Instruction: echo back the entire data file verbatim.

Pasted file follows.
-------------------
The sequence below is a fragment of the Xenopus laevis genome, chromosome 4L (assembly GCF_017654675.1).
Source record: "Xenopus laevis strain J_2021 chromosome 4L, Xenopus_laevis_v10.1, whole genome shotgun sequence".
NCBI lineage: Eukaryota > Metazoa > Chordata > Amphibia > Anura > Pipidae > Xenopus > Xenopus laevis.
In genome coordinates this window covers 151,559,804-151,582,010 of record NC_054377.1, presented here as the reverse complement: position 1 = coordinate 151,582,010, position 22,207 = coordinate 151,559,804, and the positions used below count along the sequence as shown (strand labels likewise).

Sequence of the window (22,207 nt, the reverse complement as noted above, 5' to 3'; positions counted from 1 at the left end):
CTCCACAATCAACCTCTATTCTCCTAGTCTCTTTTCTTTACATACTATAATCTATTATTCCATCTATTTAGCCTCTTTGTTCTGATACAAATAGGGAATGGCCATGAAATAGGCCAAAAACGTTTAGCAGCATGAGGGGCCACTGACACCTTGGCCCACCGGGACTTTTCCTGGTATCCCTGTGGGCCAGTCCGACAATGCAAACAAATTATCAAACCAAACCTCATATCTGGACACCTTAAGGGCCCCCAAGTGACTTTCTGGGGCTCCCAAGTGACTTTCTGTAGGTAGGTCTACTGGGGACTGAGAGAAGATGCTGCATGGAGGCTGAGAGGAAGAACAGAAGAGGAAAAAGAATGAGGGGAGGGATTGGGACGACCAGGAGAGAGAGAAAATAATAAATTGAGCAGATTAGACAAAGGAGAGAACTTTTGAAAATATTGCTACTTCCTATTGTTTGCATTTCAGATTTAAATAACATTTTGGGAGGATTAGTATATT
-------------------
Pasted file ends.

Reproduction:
The sequence below is a fragment of the Xenopus laevis genome, chromosome 4L (assembly GCF_017654675.1).
Source record: "Xenopus laevis strain J_2021 chromosome 4L, Xenopus_laevis_v10.1, whole genome shotgun sequence".
NCBI lineage: Eukaryota > Metazoa > Chordata > Amphibia > Anura > Pipidae > Xenopus > Xenopus laevis.
In genome coordinates this window covers 151,559,804-151,582,010 of record NC_054377.1, presented here as the reverse complement: position 1 = coordinate 151,582,010, position 22,207 = coordinate 151,559,804, and the positions used below count along the sequence as shown (strand labels likewise).

Sequence of the window (22,207 nt, the reverse complement as noted above, 5' to 3'; positions counted from 1 at the left end):
CTCCACAATCAACCTCTATTCTCCTAGTCTCTTTTCTTTACATACTATAATCTATTATTCCATCTATTTAGCCTCTTTGTTCTGATACAAATAGGGAATGGCCATGAAATAGGCCAAAAACGTTTAGCAGCATGAGGGGCCACTGACACCTTGGCCCACCGGGACTTTTCCTGGTATCCCTGTGGGCCAGTCCGACAATGCAAACAAATTATCAAACCAAACCTCATATCTGGACACCTTAAGGGCCCCCAAGTGACTTTCTGGGGCTCCCAAGTGACTTTCTGTAGGTAGGTCTACTGGGGACTGAGAGAAGATGCTGCATGGAGGCTGAGAGGAAGAACAGAAGAGGAAAAAGAATGAGGGGAGGGATTGGGACGACCAGGAGAGAGAGAAAATAATAAATTGAGCAGATTAGACAAAGGAGAGAACTTTTGAAAATATTGCTACTTCCTATTGTTTGCATTTCAGATTTAAATAACATTTTGGGAGGATTAGTATATT